A key focus of diagnostic tests will be to determine the underlying cause of the fever. A comprehensive medical history including the fever's duration and course, other symptoms the child is experiencing, prior or current medical conditions, recent vaccinations or exposure to communicable diseases, and the child's current behaviors may point to the fever's origin. A temperature below 100.4°F (38°C) suggests another cause for the seizure. The caregiver who was present with the child while he or she was having the seizure will be asked questions relating to the child's behaviors in an attempt to determine the type of seizure.

Physicians may administer tests to rule out conditions other than fever that could have caused the seizure, such as epilepsy, meningitis, or encephalitis. Children who suffer from recurrent febrile seizures are not diagnosed with epilepsy, a seizure disorder that is not caused by fever. In the case of children under 18 months of age, a lumbar puncture (spinal tap) may be recommended to rule out meningitis because symptoms are often lacking or subtle in children of that age. Because of the benign nature of the simple febrile seizure, tests such as computed tomography (CT) scans, magnetic resonance imaging (MRI), or electroencephalogram (EEG) are not usually recommended.


During a seizure parents or caregivers need to remain calm and take steps to make sure the child remains safe. During the period after the seizure the child may be disoriented and/or sleepy (called the postictal state), but quick recovery from this state is normal, and medical treatment is not normally needed.

During a seizure

If a parent or caregiver observes a child having a seizure, there are a number of measures that should be taken to ensure the child's safety . These include:

  • staying calm
  • laying the child on his or her side or front to prevent vomited matter from being aspirated into the lungs
  • loosening any tight clothing or items that could constrict breathing
  • marking the start and end time of the seizure
  • clearing the surrounding area of unsafe items
  • attending to the child for the duration of the seizure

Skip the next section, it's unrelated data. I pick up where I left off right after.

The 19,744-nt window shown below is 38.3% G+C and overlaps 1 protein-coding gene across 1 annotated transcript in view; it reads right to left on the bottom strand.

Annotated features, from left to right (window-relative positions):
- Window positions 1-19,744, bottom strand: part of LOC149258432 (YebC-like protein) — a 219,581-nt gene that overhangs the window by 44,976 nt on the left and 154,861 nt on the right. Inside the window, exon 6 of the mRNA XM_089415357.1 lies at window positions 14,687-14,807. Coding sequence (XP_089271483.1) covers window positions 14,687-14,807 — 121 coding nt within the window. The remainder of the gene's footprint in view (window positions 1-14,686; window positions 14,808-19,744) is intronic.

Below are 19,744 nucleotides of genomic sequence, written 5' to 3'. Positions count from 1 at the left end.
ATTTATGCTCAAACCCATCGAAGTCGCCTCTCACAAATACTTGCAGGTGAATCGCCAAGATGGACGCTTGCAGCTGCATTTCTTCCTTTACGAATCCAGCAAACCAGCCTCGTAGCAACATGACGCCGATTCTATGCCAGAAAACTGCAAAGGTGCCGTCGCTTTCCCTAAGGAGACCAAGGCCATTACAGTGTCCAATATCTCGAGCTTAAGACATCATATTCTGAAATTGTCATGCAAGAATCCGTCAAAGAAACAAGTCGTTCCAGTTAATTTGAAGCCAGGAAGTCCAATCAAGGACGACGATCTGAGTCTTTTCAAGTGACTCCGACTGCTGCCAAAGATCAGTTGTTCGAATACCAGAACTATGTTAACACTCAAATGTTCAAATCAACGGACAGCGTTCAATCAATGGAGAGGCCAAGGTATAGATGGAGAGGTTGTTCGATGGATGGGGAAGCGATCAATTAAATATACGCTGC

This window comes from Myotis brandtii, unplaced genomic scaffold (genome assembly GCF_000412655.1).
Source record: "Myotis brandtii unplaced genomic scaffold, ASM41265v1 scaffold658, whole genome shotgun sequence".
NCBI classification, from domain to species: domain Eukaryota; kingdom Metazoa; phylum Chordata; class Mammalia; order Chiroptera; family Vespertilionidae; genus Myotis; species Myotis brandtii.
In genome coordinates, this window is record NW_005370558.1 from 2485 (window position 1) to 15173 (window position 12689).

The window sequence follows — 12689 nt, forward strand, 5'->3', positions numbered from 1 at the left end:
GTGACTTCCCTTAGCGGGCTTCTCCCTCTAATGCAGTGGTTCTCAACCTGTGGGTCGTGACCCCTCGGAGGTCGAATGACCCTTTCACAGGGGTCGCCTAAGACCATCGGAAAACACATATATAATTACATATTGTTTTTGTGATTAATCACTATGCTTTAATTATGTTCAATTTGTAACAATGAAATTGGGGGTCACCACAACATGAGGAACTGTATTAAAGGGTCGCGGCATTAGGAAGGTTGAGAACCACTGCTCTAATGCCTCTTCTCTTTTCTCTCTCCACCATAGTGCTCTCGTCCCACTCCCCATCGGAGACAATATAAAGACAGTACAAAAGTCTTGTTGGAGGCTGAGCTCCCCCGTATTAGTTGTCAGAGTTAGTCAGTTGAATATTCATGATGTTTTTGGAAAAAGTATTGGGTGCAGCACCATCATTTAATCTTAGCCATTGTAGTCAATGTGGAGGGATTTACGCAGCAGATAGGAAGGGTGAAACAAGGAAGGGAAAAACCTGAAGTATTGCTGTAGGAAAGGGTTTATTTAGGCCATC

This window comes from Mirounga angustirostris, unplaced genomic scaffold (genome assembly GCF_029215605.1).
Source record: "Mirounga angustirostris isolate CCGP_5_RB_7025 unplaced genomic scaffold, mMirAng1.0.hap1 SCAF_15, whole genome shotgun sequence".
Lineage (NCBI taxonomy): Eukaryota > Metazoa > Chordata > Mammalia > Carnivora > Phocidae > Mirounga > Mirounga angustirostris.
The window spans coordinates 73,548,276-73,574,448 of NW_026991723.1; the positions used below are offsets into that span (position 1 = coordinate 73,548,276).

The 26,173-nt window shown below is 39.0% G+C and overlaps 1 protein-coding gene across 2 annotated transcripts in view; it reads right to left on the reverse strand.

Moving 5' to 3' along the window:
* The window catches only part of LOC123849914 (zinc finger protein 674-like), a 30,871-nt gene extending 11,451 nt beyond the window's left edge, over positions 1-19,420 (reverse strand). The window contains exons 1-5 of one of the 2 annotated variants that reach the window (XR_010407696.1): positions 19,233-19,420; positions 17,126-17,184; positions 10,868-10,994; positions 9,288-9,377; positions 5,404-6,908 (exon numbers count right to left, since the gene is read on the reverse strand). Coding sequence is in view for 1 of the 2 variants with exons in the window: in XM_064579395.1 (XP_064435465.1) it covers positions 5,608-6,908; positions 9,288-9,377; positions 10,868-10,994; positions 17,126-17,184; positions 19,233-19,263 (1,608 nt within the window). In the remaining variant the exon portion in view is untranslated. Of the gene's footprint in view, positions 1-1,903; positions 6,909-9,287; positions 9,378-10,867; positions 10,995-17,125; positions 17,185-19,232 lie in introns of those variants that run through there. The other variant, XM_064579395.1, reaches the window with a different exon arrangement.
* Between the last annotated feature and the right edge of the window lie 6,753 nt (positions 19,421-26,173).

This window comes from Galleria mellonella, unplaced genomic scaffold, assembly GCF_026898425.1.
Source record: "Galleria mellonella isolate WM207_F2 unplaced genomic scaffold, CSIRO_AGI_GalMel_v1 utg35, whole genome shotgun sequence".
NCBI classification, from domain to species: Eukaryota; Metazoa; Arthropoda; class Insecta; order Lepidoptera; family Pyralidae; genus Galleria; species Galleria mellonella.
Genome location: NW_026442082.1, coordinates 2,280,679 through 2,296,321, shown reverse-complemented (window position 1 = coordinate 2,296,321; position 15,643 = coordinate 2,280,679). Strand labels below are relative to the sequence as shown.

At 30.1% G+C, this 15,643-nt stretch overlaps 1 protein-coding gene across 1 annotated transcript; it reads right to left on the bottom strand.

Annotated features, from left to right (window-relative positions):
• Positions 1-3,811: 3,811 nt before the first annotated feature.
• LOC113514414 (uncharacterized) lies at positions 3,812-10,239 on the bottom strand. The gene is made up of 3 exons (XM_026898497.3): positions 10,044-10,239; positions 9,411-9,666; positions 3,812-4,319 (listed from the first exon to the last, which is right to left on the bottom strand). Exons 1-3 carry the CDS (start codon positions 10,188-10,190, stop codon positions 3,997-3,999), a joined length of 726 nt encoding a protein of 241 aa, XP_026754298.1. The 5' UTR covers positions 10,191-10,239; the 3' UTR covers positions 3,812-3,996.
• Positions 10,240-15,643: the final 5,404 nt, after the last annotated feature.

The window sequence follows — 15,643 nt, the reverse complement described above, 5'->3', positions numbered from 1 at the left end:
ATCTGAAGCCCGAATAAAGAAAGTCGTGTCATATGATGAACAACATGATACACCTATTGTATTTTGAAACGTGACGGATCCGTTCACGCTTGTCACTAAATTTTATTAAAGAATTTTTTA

• clearing the child's airway if it becomes obstructed with vomited material or other objects

Parents or caregivers should not attempt to stop the seizure or slap or shake the child in attempt to wake him/her. The child may move around during the seizure, and parents should not try to hold the child down. If the child vomits, a suction bulb can be used to help clear the airway.

After a seizure

A healthcare professional should be called immediately after the seizure in the event that further treatment or tests are required. Hospitalization is not normally required unless the child is suffering from a serious infection or illness or the seizure itself was abnormally long. Parents or caregivers may be instructed to take certain measures at home to reduce the child's fever, such as administering fever-reducing drugs (called antipyretics) such as acetaminophen (Tylenol) or ibuprofen (Advil). There is, however, no evidence that shows fever-reducing therapies reduce the risk of another febrile seizure occurring. If the child is suffering from a bacterial infection that is the cause of the fever, he or she may be placed on antibiotics .

Treating the fever

The treatment of pediatric fever varies according to the age of the child and the fever's cause, if known. Physicians recommend that newborns less than four weeks of age with fever be admitted to the hospital and administered antibiotics until a complete workup can be done to rule out bacterial infection or other serious illness. The same is recommended for infants ages four to 12 weeks if they appear ill. Infants of this age who otherwise appear well can often be managed on an outpatient basis with antipyretics and antibiotics in the case of bacterial infection.

For children ages three months and older, the course of treatment depends on the extent and cause of the fever. Most fevers and associated conditions can be managed on an outpatient basis. Low-grade fevers often do not need to be treated in otherwise healthy children. Antipyretics may be suggested to lower a fever and make the child more comfortable but will not affect the course of an underlying infectious disease. Aspirin should not be given to a child or adolescent with a fever since this drug has been linked to an increased risk of the serious condition called Reye's syndrome . Antibiotics may be administered if the child has a known or suspected bacterial infection.

Alternative treatment